More employees would value receiving a free iPod, digital camera or similar technology gift (80%) from their manager than being ‘fast-tracked’ for promotion (67%), according to research commissioned by PricewaterhouseCoopers LLP (PwC).
The poll of around 950 workers asked individuals to rate how highly they would value a series of different rewards for good performance in the absence of a pay rise.
Just 6% of respondents said they would not appreciate a small, low-cost reward.
Small gender difference
While there is little difference between the preferences of the genders, women proved rather more appreciative than their male counterparts, with females generally more likely to ‘highly value’ a popular choice where men opted for ‘moderately value’.
Cash bonuses, gift vouchers and extra annual leave scored highest – with 90%, 89% and 89% of respondents saying they would value these, respectively.
Extra time off to do charity work was the least favoured non-work reward with just under half valuing this option (49%).
Two thirds want promotion
While being fast-tracked for promotion scored below many of the options given, an encouraging two-thirds (67%) of workers would still appreciate this. Additionally, more than one in three (37%) would value a promotion without a pay rise, also known as a ‘no-motion’.
And, at the end of a tough year, the majority of workers would still appreciate a work-sponsored drink or lunch with their colleagues (62%).
Jon Terry, partner and head of reward, PricewaterhouseCoopers LLP, commented: “The way UK businesses allocate the millions of pounds they spend on rewarding their employees is largely discretionary and, while not everyone would opt for an iPod over getting closer to promotion, the employers that get the best value from their spend are those that align reward with individuals’ wants and needs and the behaviours they want to encourage.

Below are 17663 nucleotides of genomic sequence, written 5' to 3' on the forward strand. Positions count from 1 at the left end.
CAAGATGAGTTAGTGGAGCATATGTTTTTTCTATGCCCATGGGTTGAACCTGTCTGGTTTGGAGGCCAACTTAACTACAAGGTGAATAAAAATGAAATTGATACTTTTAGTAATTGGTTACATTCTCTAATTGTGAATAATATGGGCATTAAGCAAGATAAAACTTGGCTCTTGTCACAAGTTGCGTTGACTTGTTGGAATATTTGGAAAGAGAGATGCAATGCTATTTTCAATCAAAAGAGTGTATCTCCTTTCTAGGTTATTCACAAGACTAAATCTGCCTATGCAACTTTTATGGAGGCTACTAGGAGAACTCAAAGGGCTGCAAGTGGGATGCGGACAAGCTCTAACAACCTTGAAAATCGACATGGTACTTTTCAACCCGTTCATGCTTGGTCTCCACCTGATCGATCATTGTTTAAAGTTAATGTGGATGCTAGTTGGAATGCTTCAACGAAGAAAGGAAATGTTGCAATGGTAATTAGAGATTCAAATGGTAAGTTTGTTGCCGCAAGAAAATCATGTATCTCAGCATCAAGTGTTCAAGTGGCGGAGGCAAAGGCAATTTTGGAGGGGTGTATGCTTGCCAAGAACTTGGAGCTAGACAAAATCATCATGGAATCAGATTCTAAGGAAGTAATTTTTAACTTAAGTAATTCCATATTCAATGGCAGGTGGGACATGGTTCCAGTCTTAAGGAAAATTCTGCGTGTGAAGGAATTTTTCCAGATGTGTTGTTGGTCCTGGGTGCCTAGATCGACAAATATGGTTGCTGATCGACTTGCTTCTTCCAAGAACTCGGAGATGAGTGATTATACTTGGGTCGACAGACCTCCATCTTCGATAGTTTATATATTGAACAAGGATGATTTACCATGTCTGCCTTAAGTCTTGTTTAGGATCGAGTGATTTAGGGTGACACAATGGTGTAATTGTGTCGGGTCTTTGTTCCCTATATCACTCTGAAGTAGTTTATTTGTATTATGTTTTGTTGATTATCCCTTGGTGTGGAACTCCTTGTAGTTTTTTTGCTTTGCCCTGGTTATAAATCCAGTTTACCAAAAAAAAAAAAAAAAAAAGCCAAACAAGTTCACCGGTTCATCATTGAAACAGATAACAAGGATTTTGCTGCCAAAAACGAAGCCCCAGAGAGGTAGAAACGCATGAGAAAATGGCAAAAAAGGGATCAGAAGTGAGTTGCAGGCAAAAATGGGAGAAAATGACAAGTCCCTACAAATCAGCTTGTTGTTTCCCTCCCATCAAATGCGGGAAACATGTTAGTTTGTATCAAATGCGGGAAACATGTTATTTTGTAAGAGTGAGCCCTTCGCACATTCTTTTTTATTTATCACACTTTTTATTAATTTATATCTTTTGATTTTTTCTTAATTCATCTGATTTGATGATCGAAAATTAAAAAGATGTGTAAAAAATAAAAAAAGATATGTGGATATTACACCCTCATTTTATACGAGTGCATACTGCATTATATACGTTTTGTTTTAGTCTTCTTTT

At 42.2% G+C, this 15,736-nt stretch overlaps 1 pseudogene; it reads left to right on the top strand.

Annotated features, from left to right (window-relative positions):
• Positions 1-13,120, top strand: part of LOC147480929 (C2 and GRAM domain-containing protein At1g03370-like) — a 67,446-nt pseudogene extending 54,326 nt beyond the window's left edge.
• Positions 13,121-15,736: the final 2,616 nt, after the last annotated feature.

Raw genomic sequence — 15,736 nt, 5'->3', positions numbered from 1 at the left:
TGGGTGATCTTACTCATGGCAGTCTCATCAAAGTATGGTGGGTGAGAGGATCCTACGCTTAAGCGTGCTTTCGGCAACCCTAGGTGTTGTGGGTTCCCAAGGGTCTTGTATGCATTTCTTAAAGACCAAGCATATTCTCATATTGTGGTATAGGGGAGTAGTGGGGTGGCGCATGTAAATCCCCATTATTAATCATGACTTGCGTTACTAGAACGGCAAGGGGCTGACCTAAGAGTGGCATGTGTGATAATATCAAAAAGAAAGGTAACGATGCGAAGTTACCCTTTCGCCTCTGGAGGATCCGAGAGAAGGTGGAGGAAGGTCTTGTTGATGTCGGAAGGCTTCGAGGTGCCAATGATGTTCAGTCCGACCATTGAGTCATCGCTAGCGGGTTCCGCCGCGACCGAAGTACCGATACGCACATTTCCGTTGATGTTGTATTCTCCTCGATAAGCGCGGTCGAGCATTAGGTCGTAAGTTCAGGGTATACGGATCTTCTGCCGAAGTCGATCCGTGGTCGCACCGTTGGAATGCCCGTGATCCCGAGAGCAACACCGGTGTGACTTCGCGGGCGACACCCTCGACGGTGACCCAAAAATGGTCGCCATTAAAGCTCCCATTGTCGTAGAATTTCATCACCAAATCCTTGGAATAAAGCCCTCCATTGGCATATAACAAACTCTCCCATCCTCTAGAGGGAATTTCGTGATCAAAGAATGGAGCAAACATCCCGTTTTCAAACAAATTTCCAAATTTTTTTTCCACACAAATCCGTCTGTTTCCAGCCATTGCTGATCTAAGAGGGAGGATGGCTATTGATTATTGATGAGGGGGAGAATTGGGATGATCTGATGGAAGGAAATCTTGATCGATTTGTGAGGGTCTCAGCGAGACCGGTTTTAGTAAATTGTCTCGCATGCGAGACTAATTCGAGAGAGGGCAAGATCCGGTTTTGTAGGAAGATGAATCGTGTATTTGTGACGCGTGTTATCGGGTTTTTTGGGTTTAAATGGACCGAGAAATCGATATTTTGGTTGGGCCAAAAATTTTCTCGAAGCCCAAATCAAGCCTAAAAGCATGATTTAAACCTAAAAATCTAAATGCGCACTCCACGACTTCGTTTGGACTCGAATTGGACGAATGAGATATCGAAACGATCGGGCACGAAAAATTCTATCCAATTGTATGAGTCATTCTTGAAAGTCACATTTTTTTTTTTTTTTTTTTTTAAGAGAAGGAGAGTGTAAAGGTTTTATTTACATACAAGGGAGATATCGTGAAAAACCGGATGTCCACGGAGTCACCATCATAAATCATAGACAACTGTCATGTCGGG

“With bonus pools shrinking and many workers’ wages frozen, employers need to find lower-cost, tailored ways of showing their staff that good performance is always appreciated.
“One-off gifts in reward for particularly successful projects work very well if a pay rise is not an option, particularly if employers are flexible in terms of what they offer the recipients.
“Rewarding employees in the right way requires careful workforce segmentation and quality management information as a big part of this relies on knowing exactly who does what role and who the top performers are.
“Many workers are showing admirable focus on the long-term in their willingness to accept more responsibilities without a pay rise – and while covering their work may be challenging, giving employees time to gain different experiences and access to internal training is mutually beneficial and clearly valued by employees.”
Percentage figures represent how many respondents indicated they would value the option as a reward for good performance in the absence of a pay rise from their employer.
90%– £100 cash bonus for work on a particular project
89% – £100 gift vouchers to a shop of your choice
89% – A couple of days of extra annual leave
80% – Technology gift of individual’s choice with a value of approximately £100 (e.g. iPod Nano, digital camera)
68% – Lunch with family or friends paid for by employer
67% – Being ‘fast-tracked’ for promotion
62% – Lunch or drinks with colleagues paid for by employer
62% – Access to internal training courses
61% – Tickets to leisure or sporting activities for use with family/ friends
58 – Option to gain experience in a different department within the organisation
52% – Option to gain experience in a similar department in a different organisation
49% – A couple of extra days off to do charity/ volunteer work
37% – A promotion without pay rise
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